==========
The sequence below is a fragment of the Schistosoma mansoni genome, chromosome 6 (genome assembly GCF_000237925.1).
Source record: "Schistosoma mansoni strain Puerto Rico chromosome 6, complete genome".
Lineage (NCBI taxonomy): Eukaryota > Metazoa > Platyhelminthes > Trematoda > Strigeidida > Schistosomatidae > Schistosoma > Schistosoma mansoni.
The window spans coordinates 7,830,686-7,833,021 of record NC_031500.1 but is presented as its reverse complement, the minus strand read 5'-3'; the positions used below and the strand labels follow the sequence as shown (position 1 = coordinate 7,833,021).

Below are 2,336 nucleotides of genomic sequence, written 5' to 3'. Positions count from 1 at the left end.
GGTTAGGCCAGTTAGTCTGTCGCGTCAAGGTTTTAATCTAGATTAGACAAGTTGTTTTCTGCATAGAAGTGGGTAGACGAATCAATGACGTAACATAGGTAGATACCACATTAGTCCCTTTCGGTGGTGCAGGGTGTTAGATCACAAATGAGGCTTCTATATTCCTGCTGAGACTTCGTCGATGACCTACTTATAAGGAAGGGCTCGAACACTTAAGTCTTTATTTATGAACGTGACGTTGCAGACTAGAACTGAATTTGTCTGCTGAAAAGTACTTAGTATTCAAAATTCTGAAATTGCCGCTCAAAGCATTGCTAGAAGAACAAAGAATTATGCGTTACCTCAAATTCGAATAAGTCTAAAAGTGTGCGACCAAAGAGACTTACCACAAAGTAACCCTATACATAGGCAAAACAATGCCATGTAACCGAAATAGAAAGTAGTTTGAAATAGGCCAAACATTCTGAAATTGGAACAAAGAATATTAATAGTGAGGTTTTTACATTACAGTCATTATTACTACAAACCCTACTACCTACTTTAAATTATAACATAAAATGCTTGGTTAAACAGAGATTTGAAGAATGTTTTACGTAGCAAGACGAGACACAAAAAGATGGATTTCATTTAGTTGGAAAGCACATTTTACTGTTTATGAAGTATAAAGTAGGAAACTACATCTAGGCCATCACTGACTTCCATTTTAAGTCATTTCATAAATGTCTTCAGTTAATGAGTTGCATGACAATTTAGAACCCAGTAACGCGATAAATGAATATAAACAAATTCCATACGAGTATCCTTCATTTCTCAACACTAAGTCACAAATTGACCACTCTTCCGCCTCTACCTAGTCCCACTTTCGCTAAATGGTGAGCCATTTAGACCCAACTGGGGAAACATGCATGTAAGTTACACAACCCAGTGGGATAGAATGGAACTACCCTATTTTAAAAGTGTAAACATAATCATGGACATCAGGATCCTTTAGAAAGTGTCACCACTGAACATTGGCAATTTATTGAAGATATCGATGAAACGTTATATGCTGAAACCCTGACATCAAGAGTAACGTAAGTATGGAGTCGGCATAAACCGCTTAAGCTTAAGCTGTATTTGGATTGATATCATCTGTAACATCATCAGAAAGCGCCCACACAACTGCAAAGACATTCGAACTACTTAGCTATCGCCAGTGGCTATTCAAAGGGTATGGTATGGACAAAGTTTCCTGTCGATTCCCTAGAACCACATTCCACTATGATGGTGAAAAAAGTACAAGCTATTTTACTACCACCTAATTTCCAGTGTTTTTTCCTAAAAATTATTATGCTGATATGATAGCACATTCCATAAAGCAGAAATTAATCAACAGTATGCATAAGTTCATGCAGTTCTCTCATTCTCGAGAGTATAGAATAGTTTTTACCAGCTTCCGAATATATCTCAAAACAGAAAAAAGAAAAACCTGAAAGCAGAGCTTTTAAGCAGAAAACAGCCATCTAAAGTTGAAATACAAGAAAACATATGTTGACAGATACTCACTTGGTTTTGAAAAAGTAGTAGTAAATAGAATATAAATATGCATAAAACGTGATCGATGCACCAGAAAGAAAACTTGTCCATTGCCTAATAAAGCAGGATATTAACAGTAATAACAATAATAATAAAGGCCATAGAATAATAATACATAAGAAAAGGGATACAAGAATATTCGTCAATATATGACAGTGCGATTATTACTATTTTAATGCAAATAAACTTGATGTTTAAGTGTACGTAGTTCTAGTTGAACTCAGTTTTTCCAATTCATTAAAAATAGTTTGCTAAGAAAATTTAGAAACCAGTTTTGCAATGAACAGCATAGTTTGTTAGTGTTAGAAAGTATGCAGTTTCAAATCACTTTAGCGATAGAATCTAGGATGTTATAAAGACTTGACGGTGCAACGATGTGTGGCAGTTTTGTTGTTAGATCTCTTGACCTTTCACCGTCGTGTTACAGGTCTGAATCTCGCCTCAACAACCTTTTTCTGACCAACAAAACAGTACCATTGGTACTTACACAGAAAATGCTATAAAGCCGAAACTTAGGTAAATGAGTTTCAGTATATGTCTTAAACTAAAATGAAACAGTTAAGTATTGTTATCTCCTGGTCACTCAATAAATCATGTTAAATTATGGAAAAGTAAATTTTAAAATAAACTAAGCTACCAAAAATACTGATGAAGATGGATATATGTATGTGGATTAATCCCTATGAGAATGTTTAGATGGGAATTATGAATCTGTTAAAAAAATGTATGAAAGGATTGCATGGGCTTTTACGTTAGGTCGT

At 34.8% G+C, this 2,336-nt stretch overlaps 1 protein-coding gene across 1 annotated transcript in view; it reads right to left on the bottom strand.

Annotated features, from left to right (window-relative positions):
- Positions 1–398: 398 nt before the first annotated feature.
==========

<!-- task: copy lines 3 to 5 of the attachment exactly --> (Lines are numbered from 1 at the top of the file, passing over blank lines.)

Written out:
Lineage (NCBI taxonomy): Eukaryota > Metazoa > Platyhelminthes > Trematoda > Strigeidida > Schistosomatidae > Schistosoma > Schistosoma mansoni.
The window spans coordinates 7,830,686-7,833,021 of record NC_031500.1 but is presented as its reverse complement, the minus strand read 5'-3'; the positions used below and the strand labels follow the sequence as shown (position 1 = coordinate 7,833,021).

Below are 2,336 nucleotides of genomic sequence, written 5' to 3'. Positions count from 1 at the left end.